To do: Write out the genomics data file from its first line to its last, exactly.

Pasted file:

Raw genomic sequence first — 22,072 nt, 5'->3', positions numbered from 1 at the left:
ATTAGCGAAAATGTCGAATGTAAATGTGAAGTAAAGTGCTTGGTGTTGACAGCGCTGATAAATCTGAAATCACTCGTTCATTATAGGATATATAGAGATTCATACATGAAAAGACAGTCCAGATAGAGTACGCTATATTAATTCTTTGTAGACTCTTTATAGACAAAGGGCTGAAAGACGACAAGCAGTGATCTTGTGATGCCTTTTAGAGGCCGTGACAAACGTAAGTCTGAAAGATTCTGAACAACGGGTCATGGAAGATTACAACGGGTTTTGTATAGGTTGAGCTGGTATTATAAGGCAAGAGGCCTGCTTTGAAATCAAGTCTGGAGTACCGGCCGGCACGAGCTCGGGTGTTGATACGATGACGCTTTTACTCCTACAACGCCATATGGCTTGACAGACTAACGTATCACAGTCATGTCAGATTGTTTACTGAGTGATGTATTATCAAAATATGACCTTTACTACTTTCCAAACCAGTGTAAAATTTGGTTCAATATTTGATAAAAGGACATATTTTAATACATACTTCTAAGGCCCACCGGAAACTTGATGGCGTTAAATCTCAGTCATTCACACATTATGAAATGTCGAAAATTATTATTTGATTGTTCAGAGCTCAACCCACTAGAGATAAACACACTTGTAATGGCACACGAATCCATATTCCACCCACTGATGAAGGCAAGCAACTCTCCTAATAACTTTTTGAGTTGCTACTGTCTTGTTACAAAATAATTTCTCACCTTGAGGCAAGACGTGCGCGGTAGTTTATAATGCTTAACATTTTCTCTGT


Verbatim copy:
Raw genomic sequence first — 22,072 nt, 5'->3', positions numbered from 1 at the left:
ATTAGCGAAAATGTCGAATGTAAATGTGAAGTAAAGTGCTTGGTGTTGACAGCGCTGATAAATCTGAAATCACTCGTTCATTATAGGATATATAGAGATTCATACATGAAAAGACAGTCCAGATAGAGTACGCTATATTAATTCTTTGTAGACTCTTTATAGACAAAGGGCTGAAAGACGACAAGCAGTGATCTTGTGATGCCTTTTAGAGGCCGTGACAAACGTAAGTCTGAAAGATTCTGAACAACGGGTCATGGAAGATTACAACGGGTTTTGTATAGGTTGAGCTGGTATTATAAGGCAAGAGGCCTGCTTTGAAATCAAGTCTGGAGTACCGGCCGGCACGAGCTCGGGTGTTGATACGATGACGCTTTTACTCCTACAACGCCATATGGCTTGACAGACTAACGTATCACAGTCATGTCAGATTGTTTACTGAGTGATGTATTATCAAAATATGACCTTTACTACTTTCCAAACCAGTGTAAAATTTGGTTCAATATTTGATAAAAGGACATATTTTAATACATACTTCTAAGGCCCACCGGAAACTTGATGGCGTTAAATCTCAGTCATTCACACATTATGAAATGTCGAAAATTATTATTTGATTGTTCAGAGCTCAACCCACTAGAGATAAACACACTTGTAATGGCACACGAATCCATATTCCACCCACTGATGAAGGCAAGCAACTCTCCTAATAACTTTTTGAGTTGCTACTGTCTTGTTACAAAATAATTTCTCACCTTGAGGCAAGACGTGCGCGGTAGTTTATAATGCTTAACATTTTCTCTGT